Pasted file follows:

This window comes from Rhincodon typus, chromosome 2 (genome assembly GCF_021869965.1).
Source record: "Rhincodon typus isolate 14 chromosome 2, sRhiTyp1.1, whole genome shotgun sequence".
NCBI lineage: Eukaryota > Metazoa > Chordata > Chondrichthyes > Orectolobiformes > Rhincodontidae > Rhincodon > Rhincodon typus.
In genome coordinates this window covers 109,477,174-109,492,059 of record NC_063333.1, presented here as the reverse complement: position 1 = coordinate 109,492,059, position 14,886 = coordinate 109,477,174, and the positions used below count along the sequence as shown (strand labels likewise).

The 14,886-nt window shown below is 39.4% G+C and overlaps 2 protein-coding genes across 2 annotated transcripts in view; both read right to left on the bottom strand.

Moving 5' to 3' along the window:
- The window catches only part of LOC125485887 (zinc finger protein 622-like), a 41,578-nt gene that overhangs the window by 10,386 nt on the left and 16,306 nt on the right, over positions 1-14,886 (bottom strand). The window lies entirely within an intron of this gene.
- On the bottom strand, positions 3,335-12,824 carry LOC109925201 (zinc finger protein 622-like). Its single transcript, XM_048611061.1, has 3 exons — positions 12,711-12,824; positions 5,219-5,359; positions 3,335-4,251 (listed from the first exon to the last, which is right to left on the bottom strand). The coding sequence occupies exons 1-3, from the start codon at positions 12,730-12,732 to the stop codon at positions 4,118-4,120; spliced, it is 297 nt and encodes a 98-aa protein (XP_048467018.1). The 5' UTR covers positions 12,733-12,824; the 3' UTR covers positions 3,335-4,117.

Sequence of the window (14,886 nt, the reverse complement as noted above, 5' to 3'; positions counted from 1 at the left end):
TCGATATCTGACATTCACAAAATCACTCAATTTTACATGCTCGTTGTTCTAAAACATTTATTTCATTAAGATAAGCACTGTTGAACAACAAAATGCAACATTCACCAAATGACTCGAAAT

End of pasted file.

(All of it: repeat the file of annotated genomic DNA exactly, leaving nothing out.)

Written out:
This window comes from Rhincodon typus, chromosome 2 (genome assembly GCF_021869965.1).
Source record: "Rhincodon typus isolate 14 chromosome 2, sRhiTyp1.1, whole genome shotgun sequence".
NCBI lineage: Eukaryota > Metazoa > Chordata > Chondrichthyes > Orectolobiformes > Rhincodontidae > Rhincodon > Rhincodon typus.
In genome coordinates this window covers 109,477,174-109,492,059 of record NC_063333.1, presented here as the reverse complement: position 1 = coordinate 109,492,059, position 14,886 = coordinate 109,477,174, and the positions used below count along the sequence as shown (strand labels likewise).

The 14,886-nt window shown below is 39.4% G+C and overlaps 2 protein-coding genes across 2 annotated transcripts in view; both read right to left on the bottom strand.

Moving 5' to 3' along the window:
- The window catches only part of LOC125485887 (zinc finger protein 622-like), a 41,578-nt gene that overhangs the window by 10,386 nt on the left and 16,306 nt on the right, over positions 1-14,886 (bottom strand). The window lies entirely within an intron of this gene.
- On the bottom strand, positions 3,335-12,824 carry LOC109925201 (zinc finger protein 622-like). Its single transcript, XM_048611061.1, has 3 exons — positions 12,711-12,824; positions 5,219-5,359; positions 3,335-4,251 (listed from the first exon to the last, which is right to left on the bottom strand). The coding sequence occupies exons 1-3, from the start codon at positions 12,730-12,732 to the stop codon at positions 4,118-4,120; spliced, it is 297 nt and encodes a 98-aa protein (XP_048467018.1). The 5' UTR covers positions 12,733-12,824; the 3' UTR covers positions 3,335-4,117.

Sequence of the window (14,886 nt, the reverse complement as noted above, 5' to 3'; positions counted from 1 at the left end):
TCGATATCTGACATTCACAAAATCACTCAATTTTACATGCTCGTTGTTCTAAAACATTTATTTCATTAAGATAAGCACTGTTGAACAACAAAATGCAACATTCACCAAATGACTCGAAAT